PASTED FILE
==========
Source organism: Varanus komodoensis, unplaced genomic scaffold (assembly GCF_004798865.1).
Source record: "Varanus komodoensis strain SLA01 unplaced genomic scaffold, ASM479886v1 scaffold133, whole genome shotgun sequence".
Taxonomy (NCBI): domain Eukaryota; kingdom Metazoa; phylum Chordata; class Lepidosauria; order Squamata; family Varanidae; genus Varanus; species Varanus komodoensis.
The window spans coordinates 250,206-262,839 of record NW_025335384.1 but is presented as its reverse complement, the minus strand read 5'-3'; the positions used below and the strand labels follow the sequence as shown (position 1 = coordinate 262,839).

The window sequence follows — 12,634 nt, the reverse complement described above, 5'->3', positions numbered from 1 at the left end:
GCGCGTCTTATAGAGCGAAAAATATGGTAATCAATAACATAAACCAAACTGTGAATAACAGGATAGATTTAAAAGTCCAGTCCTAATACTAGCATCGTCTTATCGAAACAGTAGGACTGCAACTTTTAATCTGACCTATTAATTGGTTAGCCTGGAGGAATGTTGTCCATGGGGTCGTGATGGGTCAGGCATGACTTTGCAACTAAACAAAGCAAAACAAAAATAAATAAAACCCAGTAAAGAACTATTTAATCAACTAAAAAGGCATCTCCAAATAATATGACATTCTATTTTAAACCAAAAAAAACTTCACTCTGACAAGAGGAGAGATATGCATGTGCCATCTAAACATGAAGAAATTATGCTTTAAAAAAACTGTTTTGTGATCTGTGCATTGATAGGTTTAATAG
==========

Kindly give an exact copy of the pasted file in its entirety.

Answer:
Source organism: Varanus komodoensis, unplaced genomic scaffold (assembly GCF_004798865.1).
Source record: "Varanus komodoensis strain SLA01 unplaced genomic scaffold, ASM479886v1 scaffold133, whole genome shotgun sequence".
Taxonomy (NCBI): domain Eukaryota; kingdom Metazoa; phylum Chordata; class Lepidosauria; order Squamata; family Varanidae; genus Varanus; species Varanus komodoensis.
The window spans coordinates 250,206-262,839 of record NW_025335384.1 but is presented as its reverse complement, the minus strand read 5'-3'; the positions used below and the strand labels follow the sequence as shown (position 1 = coordinate 262,839).

The window sequence follows — 12,634 nt, the reverse complement described above, 5'->3', positions numbered from 1 at the left end:
GCGCGTCTTATAGAGCGAAAAATATGGTAATCAATAACATAAACCAAACTGTGAATAACAGGATAGATTTAAAAGTCCAGTCCTAATACTAGCATCGTCTTATCGAAACAGTAGGACTGCAACTTTTAATCTGACCTATTAATTGGTTAGCCTGGAGGAATGTTGTCCATGGGGTCGTGATGGGTCAGGCATGACTTTGCAACTAAACAAAGCAAAACAAAAATAAATAAAACCCAGTAAAGAACTATTTAATCAACTAAAAAGGCATCTCCAAATAATATGACATTCTATTTTAAACCAAAAAAAACTTCACTCTGACAAGAGGAGAGATATGCATGTGCCATCTAAACATGAAGAAATTATGCTTTAAAAAAACTGTTTTGTGATCTGTGCATTGATAGGTTTAATAG